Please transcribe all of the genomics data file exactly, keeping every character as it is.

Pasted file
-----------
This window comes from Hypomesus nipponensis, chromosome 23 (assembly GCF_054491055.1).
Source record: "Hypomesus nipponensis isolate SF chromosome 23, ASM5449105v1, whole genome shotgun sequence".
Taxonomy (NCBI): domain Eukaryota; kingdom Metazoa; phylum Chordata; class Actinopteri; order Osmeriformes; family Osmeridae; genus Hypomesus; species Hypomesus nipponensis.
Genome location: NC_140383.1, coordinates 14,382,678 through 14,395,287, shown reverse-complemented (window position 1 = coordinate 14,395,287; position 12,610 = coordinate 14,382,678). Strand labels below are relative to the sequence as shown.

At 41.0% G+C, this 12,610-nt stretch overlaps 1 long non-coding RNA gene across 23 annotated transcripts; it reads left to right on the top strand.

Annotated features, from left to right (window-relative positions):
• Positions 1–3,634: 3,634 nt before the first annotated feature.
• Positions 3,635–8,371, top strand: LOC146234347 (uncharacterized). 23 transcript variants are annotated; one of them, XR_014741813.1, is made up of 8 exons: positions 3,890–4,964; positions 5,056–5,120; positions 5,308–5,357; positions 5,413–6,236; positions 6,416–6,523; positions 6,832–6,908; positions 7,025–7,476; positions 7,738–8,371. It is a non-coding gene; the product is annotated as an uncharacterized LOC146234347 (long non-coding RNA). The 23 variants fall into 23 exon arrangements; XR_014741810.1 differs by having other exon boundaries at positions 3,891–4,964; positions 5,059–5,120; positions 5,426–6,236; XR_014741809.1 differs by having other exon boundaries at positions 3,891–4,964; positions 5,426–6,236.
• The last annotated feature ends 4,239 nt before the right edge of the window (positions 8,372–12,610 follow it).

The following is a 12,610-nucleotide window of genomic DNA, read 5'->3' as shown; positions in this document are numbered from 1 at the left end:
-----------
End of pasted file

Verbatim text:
This window comes from Hypomesus nipponensis, chromosome 23 (assembly GCF_054491055.1).
Source record: "Hypomesus nipponensis isolate SF chromosome 23, ASM5449105v1, whole genome shotgun sequence".
Taxonomy (NCBI): domain Eukaryota; kingdom Metazoa; phylum Chordata; class Actinopteri; order Osmeriformes; family Osmeridae; genus Hypomesus; species Hypomesus nipponensis.
Genome location: NC_140383.1, coordinates 14,382,678 through 14,395,287, shown reverse-complemented (window position 1 = coordinate 14,395,287; position 12,610 = coordinate 14,382,678). Strand labels below are relative to the sequence as shown.

At 41.0% G+C, this 12,610-nt stretch overlaps 1 long non-coding RNA gene across 23 annotated transcripts; it reads left to right on the top strand.

Annotated features, from left to right (window-relative positions):
• Positions 1–3,634: 3,634 nt before the first annotated feature.
• Positions 3,635–8,371, top strand: LOC146234347 (uncharacterized). 23 transcript variants are annotated; one of them, XR_014741813.1, is made up of 8 exons: positions 3,890–4,964; positions 5,056–5,120; positions 5,308–5,357; positions 5,413–6,236; positions 6,416–6,523; positions 6,832–6,908; positions 7,025–7,476; positions 7,738–8,371. It is a non-coding gene; the product is annotated as an uncharacterized LOC146234347 (long non-coding RNA). The 23 variants fall into 23 exon arrangements; XR_014741810.1 differs by having other exon boundaries at positions 3,891–4,964; positions 5,059–5,120; positions 5,426–6,236; XR_014741809.1 differs by having other exon boundaries at positions 3,891–4,964; positions 5,426–6,236.
• The last annotated feature ends 4,239 nt before the right edge of the window (positions 8,372–12,610 follow it).

The following is a 12,610-nucleotide window of genomic DNA, read 5'->3' as shown; positions in this document are numbered from 1 at the left end: